CCTV for domestic use
There are many domestic CCTV systems on the market to help you protect your home. If you’re thinking of using one, you need to make sure you do so in a way that respects other people’s privacy.
If you set up your system so it captures images within the boundary of your private domestic property (including your garden), then the data protection laws will not apply to you.
If your system captures images of people outside the boundary of your private domestic property, for example, in neighbours’ homes or gardens, shared spaces, including communal landings and walkways or on a public footpath or a street, the General Data Protection Regulation (GDPR) and the Data Protection Act 2018 (DPA18) will apply to you, and you will need to ensure your use of CCTV complies with these laws.
Below are some additional factors to consider if you plan to set up domestic CCTV at your property.
How can I use CCTV responsibly at my property?
When setting up CCTV, always consider the following:
- What is the most privacy-friendly way to set up the system?
- What areas do I want the cameras to capture?
- Can I position the cameras to avoid intruding on my neighbours’ property or any shared or public spaces?
- Do I need to record the images, or is a live feed enough?
- Where a system has an audio-recording facility it is considered to be very privacy intrusive and should therefore be disabled
- Think about the problem you are trying to tackle. It will usually be to safeguard you and your property against crime. Better locks, security lighting or an alarm system may be more effective and less expensive ways of securing your property.
- Consider speaking to your neighbours and explaining what you are installing a system. Listen to any objections or concerns they may have.
- The phrase ‘domestic CCTV system’ includes cameras fitted to doorbells.
- Publicly uploading or streaming footage of identifiable people would not be justifiable.
- You must maintain records of how and why you are capturing images outside of the boundary of your home, and for how long you are keeping them.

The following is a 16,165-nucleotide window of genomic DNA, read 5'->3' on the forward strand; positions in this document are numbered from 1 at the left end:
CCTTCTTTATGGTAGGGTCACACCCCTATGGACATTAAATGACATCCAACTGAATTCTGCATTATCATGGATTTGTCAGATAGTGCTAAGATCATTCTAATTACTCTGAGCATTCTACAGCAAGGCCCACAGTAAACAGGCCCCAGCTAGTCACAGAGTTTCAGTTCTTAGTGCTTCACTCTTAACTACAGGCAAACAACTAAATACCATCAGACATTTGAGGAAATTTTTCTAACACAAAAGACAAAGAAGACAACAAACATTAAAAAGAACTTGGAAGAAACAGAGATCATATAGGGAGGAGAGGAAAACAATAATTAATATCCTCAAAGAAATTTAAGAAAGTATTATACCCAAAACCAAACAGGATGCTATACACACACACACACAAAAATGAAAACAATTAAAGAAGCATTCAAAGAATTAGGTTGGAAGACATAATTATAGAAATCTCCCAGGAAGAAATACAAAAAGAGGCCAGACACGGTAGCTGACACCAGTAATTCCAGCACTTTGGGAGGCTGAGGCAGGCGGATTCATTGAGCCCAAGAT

- You may need to make these records available to the ICO on request.
If you decide to use CCTV, think about what areas need to be covered, and whether your cameras need to capture images beyond the boundary of your property. Remember, if your cameras don’t capture images beyond your boundary, the data protection laws won’t apply to you.
What happens if my CCTV captures images of people outside the boundary of my home?
If your CCTV captures images beyond your property boundary, such as your neighbours’ property or the street and footpaths, then your use of the system is subject to the data protection laws. This means that, as the CCTV user, you are a data controller so you will need to comply with your legal obligations under the data protection laws.
You can still capture images, but you need to show you are doing it in ways that comply with the data protection laws and uphold the rights of the people whose images you are capturing.
If you are capturing images beyond your property boundary, you should have a justifiable reason for doing so. In particular, you will need to think why you need these images. If asked by an individual or the ICO, you will need to be able to explain your reasons, so you should record these reasons why you are invading the privacy of others.
When capturing images outside the boundary of your home, you will need to ensure that you:
- Put up signs saying that CCTV recording is taking place, and why.
- Ensure you don’t capture more footage than you need to achieve your purpose in using the system.
- Retain the recordings securely and ensure nobody can watch them without good reason.
- Delete recordings when it is no longer needed.
- Ensure the CCTV system is only operated in ways you intend and that other household members understand the need to ensure that the system is not misused.
You also need to make sure you respect the data protection rights of the people whose images you capture. This includes the following:
- Individuals have a right to access the personal data you hold about them, including identifiable images. They can ask you verbally or in writing. You must respond within one month and give them a copy of the data.
- Deleting footage of people if they ask you to do so. You should do this within one month. You can refuse to delete it if you specifically need to keep it for a genuine legal dispute – in which case you need to tell them this, and also tell them they can challenge this in court or complain to the ICO.
- Consider any objection you get now from particular people about capturing their image in the future. You should again think whether you need to record images beyond your property boundary – particularly if your system is capturing images from a neighbour’s home or garden.
If you fail to comply with your obligations under the data protection laws, the ICO may take enforcement action. This could include a fine. You may also be subject to legal action by affected individuals, who could pursue court claims for compensation.